the changing roles, issues, and concerns of women. In 1997 those awards became
known as The Gracies, named after the media pioneer who embodied the character
of the awards, Gracie Allen.
By the end of the 1990s, AWRT
had several thousand members all over the country. We had chapters in most
states, and we had become a well-known and well-respected organization.
In 2001, the first year into my
national presidency, we celebrated our 50th anniversary at a
star-studded luncheon at New York City’s Tavern on the Green. I’ll never forget that day. For so many reasons.
But first let me tell you a
quick story. All of us were working
diligently on getting a book ready to be released for the 50th
anniversary. It was called “Making
Waves, the 50 Greatest Women in Radio and Television” and it was due to be
published in time for this luncheon honoring many of the women highlighted in
We had asked all the living
legends who were featured in the book to write their own personal essays. Our Executive Director was overseeing the
project, and one day about a week before the deadline to get this book to the
typesetters, she called me: “we have 49
of the essays in house and ready to go to the typesetters. We’re just missing Lily Tomlin’s”.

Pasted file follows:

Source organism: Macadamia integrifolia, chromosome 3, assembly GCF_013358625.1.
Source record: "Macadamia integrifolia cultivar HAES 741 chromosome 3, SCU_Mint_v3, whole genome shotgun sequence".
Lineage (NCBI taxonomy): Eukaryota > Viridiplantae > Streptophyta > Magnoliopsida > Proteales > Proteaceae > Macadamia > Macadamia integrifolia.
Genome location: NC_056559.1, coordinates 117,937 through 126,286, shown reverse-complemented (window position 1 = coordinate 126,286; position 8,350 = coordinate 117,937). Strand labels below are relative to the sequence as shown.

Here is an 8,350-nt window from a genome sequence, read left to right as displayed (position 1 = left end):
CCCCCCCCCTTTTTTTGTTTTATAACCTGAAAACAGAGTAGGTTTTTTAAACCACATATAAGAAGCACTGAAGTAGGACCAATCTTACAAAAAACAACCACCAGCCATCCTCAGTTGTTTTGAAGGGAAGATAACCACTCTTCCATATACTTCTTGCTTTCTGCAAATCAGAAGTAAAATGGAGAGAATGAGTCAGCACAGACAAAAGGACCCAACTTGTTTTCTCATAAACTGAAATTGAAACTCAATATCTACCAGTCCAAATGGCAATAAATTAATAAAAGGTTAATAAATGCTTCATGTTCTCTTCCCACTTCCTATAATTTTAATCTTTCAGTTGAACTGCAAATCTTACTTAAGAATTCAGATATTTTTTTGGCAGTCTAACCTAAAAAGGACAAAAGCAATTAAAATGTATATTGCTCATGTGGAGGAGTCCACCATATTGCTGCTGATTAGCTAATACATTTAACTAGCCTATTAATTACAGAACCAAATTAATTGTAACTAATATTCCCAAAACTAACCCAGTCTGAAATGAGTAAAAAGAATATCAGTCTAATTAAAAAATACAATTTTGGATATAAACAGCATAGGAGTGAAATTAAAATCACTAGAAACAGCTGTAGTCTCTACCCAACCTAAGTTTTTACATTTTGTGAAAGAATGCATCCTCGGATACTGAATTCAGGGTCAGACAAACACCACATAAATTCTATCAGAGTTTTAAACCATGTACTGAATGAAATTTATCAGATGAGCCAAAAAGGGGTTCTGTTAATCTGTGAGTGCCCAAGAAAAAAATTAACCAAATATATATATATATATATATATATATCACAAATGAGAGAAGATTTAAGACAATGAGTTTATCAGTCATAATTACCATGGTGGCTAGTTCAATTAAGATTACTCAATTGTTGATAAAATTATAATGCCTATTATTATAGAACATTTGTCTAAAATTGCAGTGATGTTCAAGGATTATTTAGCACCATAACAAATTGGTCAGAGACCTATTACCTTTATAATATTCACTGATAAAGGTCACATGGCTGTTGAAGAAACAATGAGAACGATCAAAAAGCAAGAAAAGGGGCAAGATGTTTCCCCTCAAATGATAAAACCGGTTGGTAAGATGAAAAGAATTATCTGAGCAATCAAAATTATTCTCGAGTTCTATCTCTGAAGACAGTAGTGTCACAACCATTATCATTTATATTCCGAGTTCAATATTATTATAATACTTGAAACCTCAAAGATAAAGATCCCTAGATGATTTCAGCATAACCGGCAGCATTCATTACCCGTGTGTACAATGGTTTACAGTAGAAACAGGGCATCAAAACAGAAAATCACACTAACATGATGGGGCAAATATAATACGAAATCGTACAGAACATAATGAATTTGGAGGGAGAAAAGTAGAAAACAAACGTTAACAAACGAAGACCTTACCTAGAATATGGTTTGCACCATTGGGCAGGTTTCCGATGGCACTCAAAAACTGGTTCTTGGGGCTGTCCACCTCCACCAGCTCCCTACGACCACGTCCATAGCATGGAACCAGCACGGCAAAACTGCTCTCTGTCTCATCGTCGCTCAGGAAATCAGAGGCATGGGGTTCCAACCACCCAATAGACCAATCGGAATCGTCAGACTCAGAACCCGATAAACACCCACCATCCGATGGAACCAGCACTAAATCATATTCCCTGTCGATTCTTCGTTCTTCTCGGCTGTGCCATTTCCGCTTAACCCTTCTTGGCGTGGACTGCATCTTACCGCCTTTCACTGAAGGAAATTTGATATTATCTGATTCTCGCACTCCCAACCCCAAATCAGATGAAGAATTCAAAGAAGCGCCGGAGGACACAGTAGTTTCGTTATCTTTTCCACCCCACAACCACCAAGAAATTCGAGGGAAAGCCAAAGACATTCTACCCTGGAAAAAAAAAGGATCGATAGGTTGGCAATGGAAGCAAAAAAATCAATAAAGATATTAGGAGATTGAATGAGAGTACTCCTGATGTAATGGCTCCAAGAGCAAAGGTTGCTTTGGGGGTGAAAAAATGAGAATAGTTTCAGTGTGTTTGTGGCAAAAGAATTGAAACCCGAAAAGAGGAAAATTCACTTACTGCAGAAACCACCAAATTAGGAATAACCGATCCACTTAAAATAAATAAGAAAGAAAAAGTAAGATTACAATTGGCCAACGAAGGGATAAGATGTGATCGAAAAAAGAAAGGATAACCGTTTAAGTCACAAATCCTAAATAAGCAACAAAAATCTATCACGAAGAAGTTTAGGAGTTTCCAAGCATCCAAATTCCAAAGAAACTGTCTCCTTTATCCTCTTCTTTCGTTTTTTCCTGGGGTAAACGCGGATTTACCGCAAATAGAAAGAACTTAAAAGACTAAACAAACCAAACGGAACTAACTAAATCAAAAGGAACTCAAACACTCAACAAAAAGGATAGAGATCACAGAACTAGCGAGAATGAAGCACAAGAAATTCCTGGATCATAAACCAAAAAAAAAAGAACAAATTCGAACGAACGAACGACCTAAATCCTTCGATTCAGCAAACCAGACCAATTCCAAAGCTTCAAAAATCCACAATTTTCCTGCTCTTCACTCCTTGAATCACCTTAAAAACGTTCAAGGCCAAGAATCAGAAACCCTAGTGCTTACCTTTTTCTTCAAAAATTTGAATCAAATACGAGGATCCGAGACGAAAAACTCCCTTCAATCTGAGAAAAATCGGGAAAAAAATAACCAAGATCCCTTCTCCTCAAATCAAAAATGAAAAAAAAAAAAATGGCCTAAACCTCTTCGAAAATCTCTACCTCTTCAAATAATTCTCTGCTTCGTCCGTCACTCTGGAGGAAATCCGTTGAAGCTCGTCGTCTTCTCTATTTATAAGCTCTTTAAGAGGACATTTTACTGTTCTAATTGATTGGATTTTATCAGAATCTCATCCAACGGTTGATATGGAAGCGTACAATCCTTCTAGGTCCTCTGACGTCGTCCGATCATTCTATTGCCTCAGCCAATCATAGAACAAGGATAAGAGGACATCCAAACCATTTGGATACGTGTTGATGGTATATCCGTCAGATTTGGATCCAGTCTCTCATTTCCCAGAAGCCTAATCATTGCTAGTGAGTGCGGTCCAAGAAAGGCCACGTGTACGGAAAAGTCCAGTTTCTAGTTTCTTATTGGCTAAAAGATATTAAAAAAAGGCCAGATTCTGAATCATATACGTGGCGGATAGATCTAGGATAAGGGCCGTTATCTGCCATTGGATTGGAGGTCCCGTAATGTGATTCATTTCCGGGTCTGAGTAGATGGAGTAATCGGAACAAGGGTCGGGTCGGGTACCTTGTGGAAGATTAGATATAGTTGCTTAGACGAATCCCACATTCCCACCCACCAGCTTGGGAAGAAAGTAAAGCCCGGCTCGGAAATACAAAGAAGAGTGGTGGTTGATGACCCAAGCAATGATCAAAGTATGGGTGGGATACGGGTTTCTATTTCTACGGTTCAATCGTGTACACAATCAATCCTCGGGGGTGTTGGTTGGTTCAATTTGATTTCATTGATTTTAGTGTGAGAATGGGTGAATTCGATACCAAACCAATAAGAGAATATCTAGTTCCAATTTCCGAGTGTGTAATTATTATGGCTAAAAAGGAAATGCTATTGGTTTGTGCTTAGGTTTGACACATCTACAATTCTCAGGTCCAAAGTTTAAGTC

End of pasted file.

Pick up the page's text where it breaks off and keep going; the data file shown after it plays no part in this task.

Well, it just so happened that
Lily Tomlin was doing her one woman show, “The Search for Signs of Intelligent
Life in the Universe” at McCarter Theater at Princeton University. Since my radio company headquarters was in
Princeton, I knew the director of the theater quite well, so I immediately got
on the phone, explained the dilemma, and asked him if he could set up a meeting
with Lily in a day or two.
The day came, I sat down with
Lily and told her that hers was the only missing essay. “We need 1,500 words by the end of this
week”, I said. She said, “no problem.”
I waited and waited and
waited. Monday, Tuesday, Wednesday and
finally on Thursday I called her. “Lily,”
I said, “I really need those 1,500 words by tomorrow.” She said, “no problem.”
So, Friday afternoon I got an
email from Lily and attached is her essay.
All 5,000 words of it. I
called her up: “Lily, I only need 1,500
words, do you want to cut this down?”
She said, “no problem. You can
Well, I spent all of the next